Despite ever increasing tensions on the Korean peninsula, students in the North Korean capital broke out into dance Thursday.
Young people in Pyongyang wore suits and traditional dresses as they performed folk dances to celebrate the anniversary of leader Kim Jong Un's appointment to the country's top party post.
But on state-run television, news readers issued new threats of impending war, saying "our arms are ready to fire and the exact coordinates are input to the warheads. Once we push the button, it will be fired, and the strongholds of our enemies will be turned to a sea of flames.''
A U.S. Army soldier gestures to a fellow solider as they participate in annual military drills in Yeoncheon, South Korea, near the border with North Korea, April 11, 2013.
U.S. and South Korean forces remain on heightened alert for a possible North Korean missile test, and in London foreign minister from the Group of 8 (G8) issued a communique condemning Pyongyang's "current aggressive rhetoric."
Earlier, German Foreign Minister Guido Westerwelle said the time has come for North Korea to calm down.
"This war rhetoric is not in any way acceptable, and the G8 has a united position on this. We are all convinced that this escalation of war rhetoric needs to end," he said. "It is about level-headedness, de-escalation, and it is unacceptable that North Korea's escalation creates so much tension in this situation."
South Korea's defense ministry said Thursday it is fully prepared to deal with a North Korean launch. Spokesperson Kim Min-seok, insisted the military is ready to intercept any rocket.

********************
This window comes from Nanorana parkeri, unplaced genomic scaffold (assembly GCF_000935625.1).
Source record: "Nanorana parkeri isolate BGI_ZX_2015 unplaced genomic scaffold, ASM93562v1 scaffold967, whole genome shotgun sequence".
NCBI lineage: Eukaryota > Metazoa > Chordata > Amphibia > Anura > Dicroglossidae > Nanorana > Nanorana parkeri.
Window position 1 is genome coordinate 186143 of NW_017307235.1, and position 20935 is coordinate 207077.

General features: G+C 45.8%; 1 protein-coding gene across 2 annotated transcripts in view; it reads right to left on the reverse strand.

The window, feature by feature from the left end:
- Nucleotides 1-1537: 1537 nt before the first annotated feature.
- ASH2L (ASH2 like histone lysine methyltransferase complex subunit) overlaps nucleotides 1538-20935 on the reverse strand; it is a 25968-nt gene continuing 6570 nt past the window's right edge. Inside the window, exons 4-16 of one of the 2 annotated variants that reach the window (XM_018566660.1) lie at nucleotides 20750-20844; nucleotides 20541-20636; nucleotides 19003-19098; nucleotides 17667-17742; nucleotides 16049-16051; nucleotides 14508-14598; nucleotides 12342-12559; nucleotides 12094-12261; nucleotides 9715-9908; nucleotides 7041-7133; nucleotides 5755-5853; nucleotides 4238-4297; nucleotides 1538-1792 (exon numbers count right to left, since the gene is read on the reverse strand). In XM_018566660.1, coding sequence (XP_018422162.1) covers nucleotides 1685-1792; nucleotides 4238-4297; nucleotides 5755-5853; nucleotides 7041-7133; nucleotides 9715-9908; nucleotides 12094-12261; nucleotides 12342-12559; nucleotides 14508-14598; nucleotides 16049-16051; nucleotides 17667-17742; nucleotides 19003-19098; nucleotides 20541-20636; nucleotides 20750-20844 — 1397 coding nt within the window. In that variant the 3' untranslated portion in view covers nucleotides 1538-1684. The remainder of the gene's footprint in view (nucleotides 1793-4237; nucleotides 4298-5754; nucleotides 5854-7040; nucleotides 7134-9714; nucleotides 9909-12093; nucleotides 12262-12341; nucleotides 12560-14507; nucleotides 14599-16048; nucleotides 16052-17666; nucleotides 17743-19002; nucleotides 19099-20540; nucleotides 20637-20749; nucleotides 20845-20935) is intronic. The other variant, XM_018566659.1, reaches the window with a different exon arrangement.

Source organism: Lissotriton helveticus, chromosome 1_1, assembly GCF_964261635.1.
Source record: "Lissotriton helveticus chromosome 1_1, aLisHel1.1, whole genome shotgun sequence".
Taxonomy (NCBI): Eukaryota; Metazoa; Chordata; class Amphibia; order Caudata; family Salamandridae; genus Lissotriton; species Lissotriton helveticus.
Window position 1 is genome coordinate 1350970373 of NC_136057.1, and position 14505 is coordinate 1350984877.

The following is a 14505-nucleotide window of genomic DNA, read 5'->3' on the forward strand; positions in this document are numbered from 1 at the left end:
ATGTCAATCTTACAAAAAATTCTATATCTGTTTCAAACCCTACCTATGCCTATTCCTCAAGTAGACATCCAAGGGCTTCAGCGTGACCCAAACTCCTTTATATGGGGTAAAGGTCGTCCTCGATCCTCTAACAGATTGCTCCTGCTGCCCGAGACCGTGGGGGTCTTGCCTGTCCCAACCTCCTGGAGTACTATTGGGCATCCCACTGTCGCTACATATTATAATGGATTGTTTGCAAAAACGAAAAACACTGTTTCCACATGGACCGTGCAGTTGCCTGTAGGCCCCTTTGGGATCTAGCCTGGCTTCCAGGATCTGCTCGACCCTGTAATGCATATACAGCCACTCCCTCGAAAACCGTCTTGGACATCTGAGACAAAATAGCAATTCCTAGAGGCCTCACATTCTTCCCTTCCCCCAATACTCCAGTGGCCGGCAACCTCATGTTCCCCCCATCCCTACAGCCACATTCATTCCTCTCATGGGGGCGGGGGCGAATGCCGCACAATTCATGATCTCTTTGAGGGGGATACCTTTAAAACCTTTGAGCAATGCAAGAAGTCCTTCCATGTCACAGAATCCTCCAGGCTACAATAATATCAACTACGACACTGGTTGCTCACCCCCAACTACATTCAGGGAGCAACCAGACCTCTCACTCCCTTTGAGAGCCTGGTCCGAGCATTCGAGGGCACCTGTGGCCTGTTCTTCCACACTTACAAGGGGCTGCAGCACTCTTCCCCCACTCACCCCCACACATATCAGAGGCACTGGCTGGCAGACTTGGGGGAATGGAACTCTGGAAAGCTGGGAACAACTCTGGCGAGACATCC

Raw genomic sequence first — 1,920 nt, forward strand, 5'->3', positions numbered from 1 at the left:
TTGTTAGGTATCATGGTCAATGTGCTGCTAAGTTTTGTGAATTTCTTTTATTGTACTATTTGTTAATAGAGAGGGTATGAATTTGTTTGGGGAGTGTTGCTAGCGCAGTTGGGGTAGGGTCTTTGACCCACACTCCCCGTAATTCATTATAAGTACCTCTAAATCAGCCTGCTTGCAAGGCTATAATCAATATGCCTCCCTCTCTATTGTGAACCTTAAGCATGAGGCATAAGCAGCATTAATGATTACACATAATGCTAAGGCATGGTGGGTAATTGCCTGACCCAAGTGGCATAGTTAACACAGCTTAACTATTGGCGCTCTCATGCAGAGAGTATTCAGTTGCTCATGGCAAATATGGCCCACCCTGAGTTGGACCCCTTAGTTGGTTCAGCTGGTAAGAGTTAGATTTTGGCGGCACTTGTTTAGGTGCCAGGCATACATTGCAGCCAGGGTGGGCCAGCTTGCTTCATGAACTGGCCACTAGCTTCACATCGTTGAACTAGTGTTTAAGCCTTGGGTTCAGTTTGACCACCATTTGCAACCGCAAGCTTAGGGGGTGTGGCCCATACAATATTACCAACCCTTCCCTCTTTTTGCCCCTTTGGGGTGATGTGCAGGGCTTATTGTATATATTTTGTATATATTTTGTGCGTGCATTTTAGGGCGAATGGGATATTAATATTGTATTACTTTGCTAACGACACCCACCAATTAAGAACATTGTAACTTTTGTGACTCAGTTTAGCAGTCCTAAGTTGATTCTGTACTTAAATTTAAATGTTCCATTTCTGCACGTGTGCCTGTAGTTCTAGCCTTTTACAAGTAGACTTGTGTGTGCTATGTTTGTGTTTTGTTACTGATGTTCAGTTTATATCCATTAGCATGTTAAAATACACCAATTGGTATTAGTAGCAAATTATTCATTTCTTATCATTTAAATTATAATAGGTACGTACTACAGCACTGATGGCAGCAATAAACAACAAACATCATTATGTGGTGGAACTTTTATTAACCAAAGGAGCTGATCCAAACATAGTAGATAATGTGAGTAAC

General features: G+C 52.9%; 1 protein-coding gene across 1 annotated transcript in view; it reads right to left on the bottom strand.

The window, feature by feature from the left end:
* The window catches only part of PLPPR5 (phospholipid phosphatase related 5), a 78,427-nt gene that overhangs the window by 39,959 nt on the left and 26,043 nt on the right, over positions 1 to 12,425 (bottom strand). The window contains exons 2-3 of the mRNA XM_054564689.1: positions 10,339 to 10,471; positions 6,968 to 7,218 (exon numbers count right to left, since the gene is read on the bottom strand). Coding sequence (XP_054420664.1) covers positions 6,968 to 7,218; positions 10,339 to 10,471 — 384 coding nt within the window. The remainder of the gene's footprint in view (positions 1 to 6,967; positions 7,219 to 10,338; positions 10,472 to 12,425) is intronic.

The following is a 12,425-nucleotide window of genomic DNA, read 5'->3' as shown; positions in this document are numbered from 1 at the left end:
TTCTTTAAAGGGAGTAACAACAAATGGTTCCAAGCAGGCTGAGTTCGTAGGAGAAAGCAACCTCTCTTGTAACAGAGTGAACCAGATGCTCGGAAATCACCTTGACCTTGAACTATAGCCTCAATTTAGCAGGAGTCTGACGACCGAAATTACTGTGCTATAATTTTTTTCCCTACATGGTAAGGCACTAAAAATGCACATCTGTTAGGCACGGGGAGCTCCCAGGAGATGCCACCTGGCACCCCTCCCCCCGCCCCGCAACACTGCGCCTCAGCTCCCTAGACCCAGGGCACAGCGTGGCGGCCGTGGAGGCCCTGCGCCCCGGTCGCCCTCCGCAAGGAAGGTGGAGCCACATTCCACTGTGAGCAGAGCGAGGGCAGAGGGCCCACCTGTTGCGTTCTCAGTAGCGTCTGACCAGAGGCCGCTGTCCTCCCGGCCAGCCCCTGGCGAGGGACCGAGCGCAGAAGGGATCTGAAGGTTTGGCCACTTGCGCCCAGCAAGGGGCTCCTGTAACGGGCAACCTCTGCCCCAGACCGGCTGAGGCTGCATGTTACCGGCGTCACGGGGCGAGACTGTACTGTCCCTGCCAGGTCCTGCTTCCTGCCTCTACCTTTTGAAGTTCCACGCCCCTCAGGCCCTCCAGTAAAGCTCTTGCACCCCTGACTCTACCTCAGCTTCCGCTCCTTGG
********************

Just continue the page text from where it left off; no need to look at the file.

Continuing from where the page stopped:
"Our military is concerned a North Korean missile launch can threaten our territory and our people's safety, so we are preparing a full defensive posture," he said. "Also, we are preparing so that when North Korea launches the missile, we can immediately figure out where it is heading."
Kim said Seoul believes the launch could occur on or before the Monday birthday of North Korea's late founding leader, Kim Il Sung. The date is one of the most important on the North Korean calendar.
But the defense ministry refused to comment on a report by Japan's Kyodo news agency, which quoted an unnamed Tokyo defense official as saying a North Korean missile launcher was in a "raised position."
Despite concerns, U.S. Director of National Intelligence James Clapper told lawmakers Thursday that all of North Korea's actions appear to be a ploy for the sake of North Korean leader Kim Jong Un.
He said, "I think first and foremost it's to show that he is firmly in control in North Korea."
North Korea is believed to have moved several mid-range missiles to its east coast in preparation for tests to demonstrate its ability to strike American targets in the region.
Officials believe the missiles include the previously untested Musudan, which has a longer range and could potentially reach South Korea, Japan, or the U.S. territory of Guam.
Meanwhile, South Korea is suggesting dialogue with the North could help reduce tensions. The South's Unification Ministry Thursday called on Pyongyang to engage in talks over the closure of a joint industrial center.
South Koreans arrive with their belongings from North Korea's Kaesong at the customs, immigration and quarantine office near the border village of Panmunjom, in Paju, north of Seoul, South Korea, April 9, 2013.
North Korea this week pulled its workers from the Kaesong industrial zone, placing in doubt the future of the last remaining sign of economic cooperation between the two wartime foes. It earlier blocked South Korean access to the center.
On Thursday, Taiwan became the first country to warn against traveling to North Korea. A foreign ministry statement urged citizens to delay non-essential trips to the country because of the unpredictability of the security situation.
South Korea's central bank, however, reassured investors that the threats pose no immediate threat to Seoul's economy, which is Asia's fourth largest.